News analysis

How China's party congress could impact investors

Certain sectors and markets could win big from the country's expanding political and economic ambitions

Newspapers featuring China's President are pictured at a news stand in Beijing, on Oct 26, a day after he introduced China's new Politburo Standing Committee.PHOTO: AFP

The Chinese Communist Party gathered about 2,300 delegates in Beijing from Oct 18 to Oct 24 to consider the country's future and to affirm a new batch of political leaders. As China's global influence grows, these party congresses will increasingly impact not just financial outlooks but also longer-term geostrategic relations regionally and worldwide.

The 19th Party Congress, like those before it, marked a critical turning point for China's political cycle. Younger officials replaced up to half of the all-powerful Political Bureau and five out of the seven Politburo Standing Committee members. Most notably, the party elevated Chinese President Xi Jinping to a revered status on a par with Mao Zedong by enshrining his political "thought" into the party's Constitution.

So what does all of this mean for investors, and how will it impact markets? While not much will change in the near term, the regime's economic initiatives and reform objectives are set to provide considerable investment opportunities in the years to come. While state presence in the economy will likely be strengthened and not diminished, certain sectors and markets could win big from the country's political and economic ambitions.


This leadership reshuffle has two important implications: First, Mr Xi has further consolidated power within the party; and second, the current policy direction of reform and rebalancing will broadly continue in the years ahead. Now that Mr Xi has tightened control over the levers of the country, his major theme for the next five years will likely emphasise "getting things done".

This is good news for investors because Mr Xi and his leadership team can now focus more on the economic agenda than on political manoeuvrings; the latter were distractions at times over the past half-decade. Mr Xi proclaimed that China has entered "a new era of socialism with Chinese characteristics" at the 19th Party Congress, ensuring that the country's economic direction will now be guided by this overriding policy framework.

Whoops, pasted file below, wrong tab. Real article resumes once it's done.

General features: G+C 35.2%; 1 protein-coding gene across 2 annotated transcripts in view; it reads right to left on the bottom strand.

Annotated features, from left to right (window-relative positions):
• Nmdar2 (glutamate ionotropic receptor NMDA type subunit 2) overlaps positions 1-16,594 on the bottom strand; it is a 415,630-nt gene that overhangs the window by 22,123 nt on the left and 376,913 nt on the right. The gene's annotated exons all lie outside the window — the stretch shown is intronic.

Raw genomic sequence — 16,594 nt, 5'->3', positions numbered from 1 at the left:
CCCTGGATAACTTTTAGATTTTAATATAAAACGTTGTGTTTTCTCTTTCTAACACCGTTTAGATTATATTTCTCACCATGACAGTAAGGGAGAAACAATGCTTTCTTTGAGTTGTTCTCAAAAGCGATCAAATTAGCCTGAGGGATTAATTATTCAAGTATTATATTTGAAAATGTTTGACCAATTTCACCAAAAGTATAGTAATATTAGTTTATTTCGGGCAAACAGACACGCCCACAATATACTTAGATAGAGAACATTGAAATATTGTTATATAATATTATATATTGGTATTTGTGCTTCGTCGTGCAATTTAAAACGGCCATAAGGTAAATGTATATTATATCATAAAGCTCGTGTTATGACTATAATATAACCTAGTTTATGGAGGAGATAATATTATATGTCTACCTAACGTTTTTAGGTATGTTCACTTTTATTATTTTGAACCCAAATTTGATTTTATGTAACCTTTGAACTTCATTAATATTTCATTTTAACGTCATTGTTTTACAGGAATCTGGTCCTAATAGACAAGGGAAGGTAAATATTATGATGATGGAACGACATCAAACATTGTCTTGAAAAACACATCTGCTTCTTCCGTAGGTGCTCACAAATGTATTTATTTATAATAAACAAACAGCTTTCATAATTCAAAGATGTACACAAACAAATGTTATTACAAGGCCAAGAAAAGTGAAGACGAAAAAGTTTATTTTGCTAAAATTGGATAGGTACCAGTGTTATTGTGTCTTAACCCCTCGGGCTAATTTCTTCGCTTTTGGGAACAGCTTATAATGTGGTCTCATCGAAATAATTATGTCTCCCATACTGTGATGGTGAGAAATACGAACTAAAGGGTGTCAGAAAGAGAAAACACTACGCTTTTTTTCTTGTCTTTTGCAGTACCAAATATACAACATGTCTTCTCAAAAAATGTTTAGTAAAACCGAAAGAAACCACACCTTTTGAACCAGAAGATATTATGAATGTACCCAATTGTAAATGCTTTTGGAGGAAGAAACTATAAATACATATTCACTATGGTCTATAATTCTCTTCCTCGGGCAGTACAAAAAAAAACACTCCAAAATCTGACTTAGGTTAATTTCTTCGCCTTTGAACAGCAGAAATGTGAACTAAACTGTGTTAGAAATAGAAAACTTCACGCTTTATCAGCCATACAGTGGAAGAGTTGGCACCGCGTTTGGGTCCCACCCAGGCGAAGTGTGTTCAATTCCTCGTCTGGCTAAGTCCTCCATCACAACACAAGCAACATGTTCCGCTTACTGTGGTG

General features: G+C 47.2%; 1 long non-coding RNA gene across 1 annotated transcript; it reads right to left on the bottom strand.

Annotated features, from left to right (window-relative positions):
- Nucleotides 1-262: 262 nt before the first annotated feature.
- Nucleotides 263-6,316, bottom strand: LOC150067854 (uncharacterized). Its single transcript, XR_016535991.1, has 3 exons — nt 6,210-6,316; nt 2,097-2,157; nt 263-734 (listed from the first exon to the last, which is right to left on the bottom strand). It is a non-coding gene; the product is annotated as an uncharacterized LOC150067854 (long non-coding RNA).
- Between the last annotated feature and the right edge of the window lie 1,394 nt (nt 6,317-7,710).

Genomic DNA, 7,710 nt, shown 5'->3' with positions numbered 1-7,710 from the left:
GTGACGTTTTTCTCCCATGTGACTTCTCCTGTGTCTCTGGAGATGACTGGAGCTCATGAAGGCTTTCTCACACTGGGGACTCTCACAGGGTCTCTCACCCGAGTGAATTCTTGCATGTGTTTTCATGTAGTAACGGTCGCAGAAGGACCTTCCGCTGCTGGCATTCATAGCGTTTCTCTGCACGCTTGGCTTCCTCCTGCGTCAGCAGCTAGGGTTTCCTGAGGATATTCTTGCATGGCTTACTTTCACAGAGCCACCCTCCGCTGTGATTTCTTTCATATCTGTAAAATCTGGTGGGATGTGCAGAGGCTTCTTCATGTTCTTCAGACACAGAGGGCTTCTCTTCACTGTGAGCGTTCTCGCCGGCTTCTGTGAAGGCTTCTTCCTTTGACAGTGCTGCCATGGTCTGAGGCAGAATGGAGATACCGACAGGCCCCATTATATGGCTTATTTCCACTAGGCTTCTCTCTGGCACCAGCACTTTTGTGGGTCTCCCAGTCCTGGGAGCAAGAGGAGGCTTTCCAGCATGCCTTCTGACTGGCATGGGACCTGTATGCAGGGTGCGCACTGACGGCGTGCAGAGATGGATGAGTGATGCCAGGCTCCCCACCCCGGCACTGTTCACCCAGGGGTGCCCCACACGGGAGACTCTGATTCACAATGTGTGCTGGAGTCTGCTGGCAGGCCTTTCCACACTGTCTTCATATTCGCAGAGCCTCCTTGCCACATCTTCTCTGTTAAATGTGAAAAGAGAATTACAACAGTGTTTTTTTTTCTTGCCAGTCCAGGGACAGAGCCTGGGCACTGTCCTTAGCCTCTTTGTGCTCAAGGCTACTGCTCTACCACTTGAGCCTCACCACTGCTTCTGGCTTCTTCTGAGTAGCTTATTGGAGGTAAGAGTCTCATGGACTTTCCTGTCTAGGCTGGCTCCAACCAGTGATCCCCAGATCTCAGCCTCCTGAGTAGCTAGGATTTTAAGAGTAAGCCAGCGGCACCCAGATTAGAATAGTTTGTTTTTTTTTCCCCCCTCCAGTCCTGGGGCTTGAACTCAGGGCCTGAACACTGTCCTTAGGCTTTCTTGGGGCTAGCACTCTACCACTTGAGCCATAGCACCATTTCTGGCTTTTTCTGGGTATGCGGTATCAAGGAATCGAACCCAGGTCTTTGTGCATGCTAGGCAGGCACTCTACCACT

The foremost shift is in the conceptual approach to economic growth - rather than pursuing quantitative growth, which his predecessors encouraged, Mr Xi wants to achieve "quality" growth. As such, he reiterated the need to further reduce overcapacity and leverage, and the importance of a market economy and state-owned enterprise reforms. Deeper supply-side structural reforms will likely serve as a critical part of China's ongoing economic transition.

Mr Xi also reaffirmed his pledge to double per capita GDP by 2020 from 2010 levels, and laid down targets for China to become a "fully modernised" socialist state by 2035 and a "leading global power" by 2050. Concrete policy initiatives will now follow at the National People's Congress, which convenes in March 2018. Given Mr Xi's economic goals, the government will likely continue to pursue a reasonable GDP growth rate of above 6 per cent per annum over the next three years - a pace that should yield a healthy environment for financial markets.